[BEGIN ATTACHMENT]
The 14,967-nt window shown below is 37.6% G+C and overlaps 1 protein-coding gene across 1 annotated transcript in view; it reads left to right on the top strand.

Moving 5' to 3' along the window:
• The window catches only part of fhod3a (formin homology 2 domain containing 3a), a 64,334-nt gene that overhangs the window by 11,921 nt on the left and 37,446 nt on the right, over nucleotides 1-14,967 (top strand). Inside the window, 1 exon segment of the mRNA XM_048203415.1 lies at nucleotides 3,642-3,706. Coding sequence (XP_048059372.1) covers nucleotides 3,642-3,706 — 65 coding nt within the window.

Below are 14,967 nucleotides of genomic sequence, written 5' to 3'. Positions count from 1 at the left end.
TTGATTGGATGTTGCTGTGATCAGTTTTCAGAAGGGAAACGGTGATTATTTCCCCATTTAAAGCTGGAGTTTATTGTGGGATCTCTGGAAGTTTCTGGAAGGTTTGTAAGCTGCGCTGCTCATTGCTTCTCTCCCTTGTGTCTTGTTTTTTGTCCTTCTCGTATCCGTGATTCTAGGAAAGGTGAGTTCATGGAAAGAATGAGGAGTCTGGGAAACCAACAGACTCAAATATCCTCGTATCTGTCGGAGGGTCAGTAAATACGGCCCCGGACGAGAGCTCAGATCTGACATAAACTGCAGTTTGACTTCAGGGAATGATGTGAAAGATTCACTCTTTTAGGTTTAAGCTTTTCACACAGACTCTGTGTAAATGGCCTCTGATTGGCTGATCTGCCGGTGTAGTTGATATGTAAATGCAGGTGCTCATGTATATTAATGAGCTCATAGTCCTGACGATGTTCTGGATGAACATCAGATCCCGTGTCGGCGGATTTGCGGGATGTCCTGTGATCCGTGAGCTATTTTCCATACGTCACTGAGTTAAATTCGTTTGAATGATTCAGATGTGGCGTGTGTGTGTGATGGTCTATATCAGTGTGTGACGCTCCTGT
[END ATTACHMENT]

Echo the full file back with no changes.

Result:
The 14,967-nt window shown below is 37.6% G+C and overlaps 1 protein-coding gene across 1 annotated transcript in view; it reads left to right on the top strand.

Moving 5' to 3' along the window:
• The window catches only part of fhod3a (formin homology 2 domain containing 3a), a 64,334-nt gene that overhangs the window by 11,921 nt on the left and 37,446 nt on the right, over nucleotides 1-14,967 (top strand). Inside the window, 1 exon segment of the mRNA XM_048203415.1 lies at nucleotides 3,642-3,706. Coding sequence (XP_048059372.1) covers nucleotides 3,642-3,706 — 65 coding nt within the window.

Below are 14,967 nucleotides of genomic sequence, written 5' to 3'. Positions count from 1 at the left end.
TTGATTGGATGTTGCTGTGATCAGTTTTCAGAAGGGAAACGGTGATTATTTCCCCATTTAAAGCTGGAGTTTATTGTGGGATCTCTGGAAGTTTCTGGAAGGTTTGTAAGCTGCGCTGCTCATTGCTTCTCTCCCTTGTGTCTTGTTTTTTGTCCTTCTCGTATCCGTGATTCTAGGAAAGGTGAGTTCATGGAAAGAATGAGGAGTCTGGGAAACCAACAGACTCAAATATCCTCGTATCTGTCGGAGGGTCAGTAAATACGGCCCCGGACGAGAGCTCAGATCTGACATAAACTGCAGTTTGACTTCAGGGAATGATGTGAAAGATTCACTCTTTTAGGTTTAAGCTTTTCACACAGACTCTGTGTAAATGGCCTCTGATTGGCTGATCTGCCGGTGTAGTTGATATGTAAATGCAGGTGCTCATGTATATTAATGAGCTCATAGTCCTGACGATGTTCTGGATGAACATCAGATCCCGTGTCGGCGGATTTGCGGGATGTCCTGTGATCCGTGAGCTATTTTCCATACGTCACTGAGTTAAATTCGTTTGAATGATTCAGATGTGGCGTGTGTGTGTGATGGTCTATATCAGTGTGTGACGCTCCTGT